• Lunch/teaching rounds (e.g., case presentations, resident teaching session)
  • Afternoon appointments
  • Finish patient notes and other tasks (e.g., orders).

Evaluation and grading

  • Varies among institutions but usually is pass/fail, and (typically) also high pass and honors. It consists of:
    • Clinical grade
    • Examination (usually shelf exam)
    • Possibly other assignments.

AMBOSS Study plans

  • AMBOSS has created study plans with recommended articles and questions for all clerkships, including:
    • Internal medicine: [1]
    • Cardiology and angiology: [2]
    • Pulmonology: [3]
    • Gastroenterology: [4]
    • Hematology and oncology: [5]
    • Nephrology: [6]
    • Endocrinology and metabolism: [7]
    • Rheumatology and immunology: [8]
    • Infectious diseases: [9]
    • Dermatology: [10]

Clinical taskstoggle arrow icon


  • Following the internal medicine clerkship, students should be able to:
    • Obtain a full patient history and physical examination for patients with acute and chronic diseases.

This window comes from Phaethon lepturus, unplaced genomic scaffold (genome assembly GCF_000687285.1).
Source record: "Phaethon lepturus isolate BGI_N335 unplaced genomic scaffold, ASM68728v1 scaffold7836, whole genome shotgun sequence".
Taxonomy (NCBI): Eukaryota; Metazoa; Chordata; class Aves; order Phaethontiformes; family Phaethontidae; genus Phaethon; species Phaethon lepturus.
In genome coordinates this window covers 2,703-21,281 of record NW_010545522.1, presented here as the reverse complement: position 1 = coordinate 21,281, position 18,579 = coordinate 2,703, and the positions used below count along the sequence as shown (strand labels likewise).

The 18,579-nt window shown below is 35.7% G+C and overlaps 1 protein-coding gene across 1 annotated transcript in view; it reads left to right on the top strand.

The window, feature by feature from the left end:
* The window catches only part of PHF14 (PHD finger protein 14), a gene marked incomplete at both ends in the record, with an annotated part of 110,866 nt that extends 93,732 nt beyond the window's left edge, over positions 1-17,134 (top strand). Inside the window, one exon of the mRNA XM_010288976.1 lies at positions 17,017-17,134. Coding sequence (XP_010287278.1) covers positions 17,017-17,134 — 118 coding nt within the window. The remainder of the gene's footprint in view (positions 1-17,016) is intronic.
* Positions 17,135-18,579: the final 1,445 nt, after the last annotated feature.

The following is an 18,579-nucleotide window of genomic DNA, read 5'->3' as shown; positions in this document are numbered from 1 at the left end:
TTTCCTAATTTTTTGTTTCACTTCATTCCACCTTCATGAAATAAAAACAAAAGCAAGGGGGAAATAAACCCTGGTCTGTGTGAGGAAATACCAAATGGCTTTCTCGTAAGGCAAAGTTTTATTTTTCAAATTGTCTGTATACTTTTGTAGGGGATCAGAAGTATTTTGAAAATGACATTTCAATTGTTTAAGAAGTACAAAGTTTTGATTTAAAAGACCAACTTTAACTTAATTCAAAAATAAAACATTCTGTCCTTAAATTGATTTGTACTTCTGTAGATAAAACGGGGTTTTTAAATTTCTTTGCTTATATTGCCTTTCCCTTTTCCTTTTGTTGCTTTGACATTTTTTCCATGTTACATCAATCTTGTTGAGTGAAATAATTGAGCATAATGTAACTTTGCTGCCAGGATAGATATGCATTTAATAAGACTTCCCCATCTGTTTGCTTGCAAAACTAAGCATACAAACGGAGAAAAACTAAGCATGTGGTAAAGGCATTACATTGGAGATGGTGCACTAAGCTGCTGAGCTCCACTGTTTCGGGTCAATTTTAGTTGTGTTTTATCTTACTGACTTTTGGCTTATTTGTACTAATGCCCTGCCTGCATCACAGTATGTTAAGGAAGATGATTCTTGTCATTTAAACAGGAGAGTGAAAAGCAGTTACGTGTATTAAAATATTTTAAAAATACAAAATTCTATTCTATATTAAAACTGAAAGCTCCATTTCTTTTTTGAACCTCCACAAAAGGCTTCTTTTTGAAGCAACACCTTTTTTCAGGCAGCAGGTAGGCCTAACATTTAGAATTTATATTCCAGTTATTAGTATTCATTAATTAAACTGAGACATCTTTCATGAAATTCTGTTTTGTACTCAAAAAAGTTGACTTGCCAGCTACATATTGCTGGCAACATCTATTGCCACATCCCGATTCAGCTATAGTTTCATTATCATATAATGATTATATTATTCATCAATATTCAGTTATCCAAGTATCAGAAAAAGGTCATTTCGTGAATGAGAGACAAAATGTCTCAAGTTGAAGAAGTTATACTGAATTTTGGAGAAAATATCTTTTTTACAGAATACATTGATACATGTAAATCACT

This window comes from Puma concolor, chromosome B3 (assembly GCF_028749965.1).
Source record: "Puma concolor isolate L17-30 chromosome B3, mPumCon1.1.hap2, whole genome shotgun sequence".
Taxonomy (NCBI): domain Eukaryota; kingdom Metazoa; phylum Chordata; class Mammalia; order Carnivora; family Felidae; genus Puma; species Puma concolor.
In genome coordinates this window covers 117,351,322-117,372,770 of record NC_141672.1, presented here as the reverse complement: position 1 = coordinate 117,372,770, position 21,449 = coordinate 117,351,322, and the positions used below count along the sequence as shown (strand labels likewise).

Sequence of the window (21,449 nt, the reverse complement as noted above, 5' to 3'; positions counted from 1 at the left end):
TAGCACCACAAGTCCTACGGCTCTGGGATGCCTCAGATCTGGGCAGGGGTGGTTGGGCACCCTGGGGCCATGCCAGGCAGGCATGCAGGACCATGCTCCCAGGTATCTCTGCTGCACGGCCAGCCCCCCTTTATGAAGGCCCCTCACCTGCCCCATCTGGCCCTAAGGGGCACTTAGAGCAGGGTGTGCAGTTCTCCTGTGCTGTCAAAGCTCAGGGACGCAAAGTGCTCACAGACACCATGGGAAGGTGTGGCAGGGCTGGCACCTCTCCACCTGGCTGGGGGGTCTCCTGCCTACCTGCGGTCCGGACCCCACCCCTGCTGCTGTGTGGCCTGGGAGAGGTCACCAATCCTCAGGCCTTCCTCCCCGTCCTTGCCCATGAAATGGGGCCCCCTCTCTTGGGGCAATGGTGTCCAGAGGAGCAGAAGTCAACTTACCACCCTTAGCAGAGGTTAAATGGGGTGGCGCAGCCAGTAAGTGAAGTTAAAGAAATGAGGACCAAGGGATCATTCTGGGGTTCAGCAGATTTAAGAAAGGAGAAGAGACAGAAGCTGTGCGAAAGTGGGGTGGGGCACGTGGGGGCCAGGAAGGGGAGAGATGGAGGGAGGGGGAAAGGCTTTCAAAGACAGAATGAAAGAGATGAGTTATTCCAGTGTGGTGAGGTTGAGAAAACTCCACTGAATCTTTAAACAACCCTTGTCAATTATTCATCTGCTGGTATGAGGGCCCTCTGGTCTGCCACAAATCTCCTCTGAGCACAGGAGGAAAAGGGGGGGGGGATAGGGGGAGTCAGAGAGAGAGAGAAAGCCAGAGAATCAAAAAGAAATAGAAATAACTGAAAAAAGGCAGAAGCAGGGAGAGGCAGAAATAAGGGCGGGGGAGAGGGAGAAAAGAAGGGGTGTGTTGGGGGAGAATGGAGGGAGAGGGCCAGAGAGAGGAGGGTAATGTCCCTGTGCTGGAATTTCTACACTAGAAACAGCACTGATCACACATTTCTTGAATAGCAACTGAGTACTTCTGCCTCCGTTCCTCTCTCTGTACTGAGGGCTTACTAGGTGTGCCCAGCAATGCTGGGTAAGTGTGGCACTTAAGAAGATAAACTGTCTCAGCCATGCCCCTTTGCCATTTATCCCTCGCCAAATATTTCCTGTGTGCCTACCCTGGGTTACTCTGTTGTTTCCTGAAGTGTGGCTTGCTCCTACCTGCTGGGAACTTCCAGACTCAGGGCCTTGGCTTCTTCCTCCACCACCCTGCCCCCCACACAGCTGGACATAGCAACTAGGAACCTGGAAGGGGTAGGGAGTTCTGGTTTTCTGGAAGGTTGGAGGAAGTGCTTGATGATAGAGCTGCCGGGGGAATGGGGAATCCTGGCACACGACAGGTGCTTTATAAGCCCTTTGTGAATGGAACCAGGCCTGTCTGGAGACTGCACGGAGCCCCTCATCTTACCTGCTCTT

• Present cases of newly admitted patients as well as summaries and updates on the progress of previously introduced patients.
    • Interpret laboratory values and other test results (e.g., ECG, imaging) in the context of common pathologies.
    • Formulate differential diagnoses and plan further diagnostic steps.
    • Formulate and discuss treatment options and present a treatment plan to patients and potentially their family members.
    • Summarize a patient case and obtain all required documentation for discharge.
  • Furthermore, students should have:
    • Scientific and clinical knowledge of common acute and chronic diseases in internal medicine as well as preventive measures
    • Communication skills to engage professionally in conversations with patients and their families as well as colleagues and other house staff
    • Cultural sensitivity and ethical behavior to address patients appropriately in life-changing situations (e.g., before procedures or regarding end-of-life decisions)